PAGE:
Tuesday, September 23, 2014

Narratives of rural life in criminal trials

The documentary Brother's Keeper tells the grim tale of a false confession to murder and explains how rural culture can contribute to the phenomena of false confessions in general. The documentary has the potential to help jurors in future trials comprehend why people in rural areas may not have the civic savvy to identify when they are being coerced by police into make a false confession.

In the film, four brothers live in a shack in a rural town of New York. Bill, the eldest, does not wake up one morning. Did he die naturally in his sleep? Or did his brother Delbert mercy kill sick and elderly Bill? Here’s the twist: Delbert confessed to police that he placed his hand over Bill’s mouth and suffocated him.

The defense attorney’s strategy is to show that Delbert is just simple country folk who, due to a feeble mind coupled with police coercion, falsely confessed to the murder of his brother. The prosecution paints a darker story of an uneducated hick that callously murdered his brother like he was a sick animal.   

Although the film never discusses the issue, it is interesting to compare two hypothetical jurors that might be asked to sit on this trial in such a rural area: one is Rudy and he is from a rural town just like the defendant; the other is Larry, from a larger nearby city. Both men receive a jury summons to appear at the municipal courthouse, located in the county seat. Who is likely to end up on the jury? First, the process assumes that both men are literate and fully appreciate the importance of the jury summons. Next, there is the issue of access to public transportation or a car to make the trip to the county seat. Yet another factor is the men’s ability to take time off from work and lose income. Given the statistics on rural life in this country, including lower educational access, lack of public transportation, and long-term poverty, it seems tentative that the “Rudys” of the world will actually be present for voir deer as often as the “Larrys”.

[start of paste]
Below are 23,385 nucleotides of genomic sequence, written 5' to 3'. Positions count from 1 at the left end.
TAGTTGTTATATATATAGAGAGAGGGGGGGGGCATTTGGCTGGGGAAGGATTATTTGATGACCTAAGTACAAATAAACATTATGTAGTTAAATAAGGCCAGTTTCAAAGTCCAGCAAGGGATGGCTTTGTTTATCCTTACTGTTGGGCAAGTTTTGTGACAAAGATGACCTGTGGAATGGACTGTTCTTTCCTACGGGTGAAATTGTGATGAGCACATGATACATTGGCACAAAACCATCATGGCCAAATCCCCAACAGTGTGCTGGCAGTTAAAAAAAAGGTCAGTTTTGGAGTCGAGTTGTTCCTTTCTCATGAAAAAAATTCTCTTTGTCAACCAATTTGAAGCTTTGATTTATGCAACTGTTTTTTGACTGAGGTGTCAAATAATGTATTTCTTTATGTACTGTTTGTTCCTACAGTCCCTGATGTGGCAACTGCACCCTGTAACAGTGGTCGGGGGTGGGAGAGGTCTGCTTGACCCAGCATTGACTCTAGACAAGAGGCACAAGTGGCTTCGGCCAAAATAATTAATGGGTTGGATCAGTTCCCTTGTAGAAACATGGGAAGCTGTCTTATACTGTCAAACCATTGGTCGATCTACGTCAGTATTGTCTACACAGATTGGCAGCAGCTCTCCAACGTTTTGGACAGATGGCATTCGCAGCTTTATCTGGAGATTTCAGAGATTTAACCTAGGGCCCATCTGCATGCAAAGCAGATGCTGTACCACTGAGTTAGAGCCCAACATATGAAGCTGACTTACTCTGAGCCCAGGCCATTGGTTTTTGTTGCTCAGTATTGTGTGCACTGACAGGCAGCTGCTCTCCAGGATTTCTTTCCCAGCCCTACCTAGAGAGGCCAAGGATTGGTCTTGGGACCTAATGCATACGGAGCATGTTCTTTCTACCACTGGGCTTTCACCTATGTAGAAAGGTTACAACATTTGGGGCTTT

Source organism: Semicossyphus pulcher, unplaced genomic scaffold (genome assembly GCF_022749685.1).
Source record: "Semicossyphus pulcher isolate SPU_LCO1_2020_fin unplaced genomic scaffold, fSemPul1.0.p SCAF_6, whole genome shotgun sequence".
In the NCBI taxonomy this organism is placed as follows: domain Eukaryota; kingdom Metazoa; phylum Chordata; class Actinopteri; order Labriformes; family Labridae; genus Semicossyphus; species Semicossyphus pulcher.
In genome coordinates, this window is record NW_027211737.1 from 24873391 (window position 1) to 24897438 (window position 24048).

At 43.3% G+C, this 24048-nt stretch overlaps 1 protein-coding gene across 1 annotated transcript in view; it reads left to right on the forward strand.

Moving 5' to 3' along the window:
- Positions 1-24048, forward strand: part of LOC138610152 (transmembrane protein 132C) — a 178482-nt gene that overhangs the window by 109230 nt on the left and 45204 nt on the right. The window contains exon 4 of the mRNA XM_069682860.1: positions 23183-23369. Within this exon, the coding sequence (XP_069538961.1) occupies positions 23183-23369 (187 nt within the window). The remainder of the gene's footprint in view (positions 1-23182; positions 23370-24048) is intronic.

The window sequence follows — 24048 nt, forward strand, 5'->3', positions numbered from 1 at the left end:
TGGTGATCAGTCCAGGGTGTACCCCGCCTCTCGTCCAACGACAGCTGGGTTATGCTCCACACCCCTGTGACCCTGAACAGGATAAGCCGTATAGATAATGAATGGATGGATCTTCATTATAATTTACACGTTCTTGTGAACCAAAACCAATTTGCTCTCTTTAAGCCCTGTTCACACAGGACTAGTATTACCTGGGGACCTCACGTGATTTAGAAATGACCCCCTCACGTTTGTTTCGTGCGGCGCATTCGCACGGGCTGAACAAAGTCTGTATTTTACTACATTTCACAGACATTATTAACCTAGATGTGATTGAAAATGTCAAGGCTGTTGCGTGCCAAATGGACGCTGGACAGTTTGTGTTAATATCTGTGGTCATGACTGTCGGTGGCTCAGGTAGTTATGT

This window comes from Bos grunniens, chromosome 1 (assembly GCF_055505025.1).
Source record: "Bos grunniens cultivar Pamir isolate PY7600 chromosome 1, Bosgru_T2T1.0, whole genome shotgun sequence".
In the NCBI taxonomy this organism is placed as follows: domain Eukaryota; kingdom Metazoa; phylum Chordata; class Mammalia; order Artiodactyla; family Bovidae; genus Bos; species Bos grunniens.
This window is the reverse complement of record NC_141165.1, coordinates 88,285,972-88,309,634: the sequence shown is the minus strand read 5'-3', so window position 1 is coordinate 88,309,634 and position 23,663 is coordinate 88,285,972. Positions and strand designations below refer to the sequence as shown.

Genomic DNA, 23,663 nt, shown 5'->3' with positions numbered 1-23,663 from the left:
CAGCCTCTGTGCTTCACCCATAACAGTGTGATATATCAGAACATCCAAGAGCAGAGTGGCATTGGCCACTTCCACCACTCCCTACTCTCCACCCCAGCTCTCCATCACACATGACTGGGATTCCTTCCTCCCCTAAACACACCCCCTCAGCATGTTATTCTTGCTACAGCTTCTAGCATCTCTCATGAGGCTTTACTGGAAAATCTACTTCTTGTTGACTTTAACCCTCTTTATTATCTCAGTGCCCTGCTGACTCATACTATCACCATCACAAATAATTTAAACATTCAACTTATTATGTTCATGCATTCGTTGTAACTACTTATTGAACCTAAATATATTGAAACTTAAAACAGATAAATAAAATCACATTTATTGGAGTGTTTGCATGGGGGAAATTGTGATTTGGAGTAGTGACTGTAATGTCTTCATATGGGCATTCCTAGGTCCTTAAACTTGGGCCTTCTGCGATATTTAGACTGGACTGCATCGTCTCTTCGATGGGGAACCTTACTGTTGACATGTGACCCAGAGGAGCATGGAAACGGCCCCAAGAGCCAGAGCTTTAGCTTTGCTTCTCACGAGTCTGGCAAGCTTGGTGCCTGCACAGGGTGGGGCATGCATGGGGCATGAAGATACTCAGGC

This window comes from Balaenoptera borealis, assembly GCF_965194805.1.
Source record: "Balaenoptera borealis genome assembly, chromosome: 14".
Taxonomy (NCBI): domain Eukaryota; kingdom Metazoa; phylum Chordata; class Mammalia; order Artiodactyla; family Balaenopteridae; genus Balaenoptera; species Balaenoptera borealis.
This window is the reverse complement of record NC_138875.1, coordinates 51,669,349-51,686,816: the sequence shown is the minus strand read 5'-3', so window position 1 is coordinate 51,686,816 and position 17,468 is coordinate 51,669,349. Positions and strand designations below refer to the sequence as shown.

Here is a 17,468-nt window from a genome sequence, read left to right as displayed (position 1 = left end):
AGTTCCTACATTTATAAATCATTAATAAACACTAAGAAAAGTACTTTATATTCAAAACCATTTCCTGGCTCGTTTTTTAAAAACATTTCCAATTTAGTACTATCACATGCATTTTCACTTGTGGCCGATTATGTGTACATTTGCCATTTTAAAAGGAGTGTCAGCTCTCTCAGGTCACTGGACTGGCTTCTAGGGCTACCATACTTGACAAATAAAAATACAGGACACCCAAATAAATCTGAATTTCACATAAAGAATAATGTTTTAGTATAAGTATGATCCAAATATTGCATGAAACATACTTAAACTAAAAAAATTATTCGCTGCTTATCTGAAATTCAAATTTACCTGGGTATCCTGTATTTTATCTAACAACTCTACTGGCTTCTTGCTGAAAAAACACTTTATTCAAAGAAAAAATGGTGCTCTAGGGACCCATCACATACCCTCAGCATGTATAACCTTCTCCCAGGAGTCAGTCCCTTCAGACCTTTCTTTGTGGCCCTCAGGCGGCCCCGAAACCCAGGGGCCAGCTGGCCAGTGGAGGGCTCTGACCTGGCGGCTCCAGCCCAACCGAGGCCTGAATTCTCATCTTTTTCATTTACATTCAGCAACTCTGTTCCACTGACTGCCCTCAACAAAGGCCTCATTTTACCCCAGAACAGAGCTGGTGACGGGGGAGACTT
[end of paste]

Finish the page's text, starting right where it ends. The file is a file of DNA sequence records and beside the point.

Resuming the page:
The result is that the defendant may not be tried in front of a group of peers that truly understand the context of his life and motivations.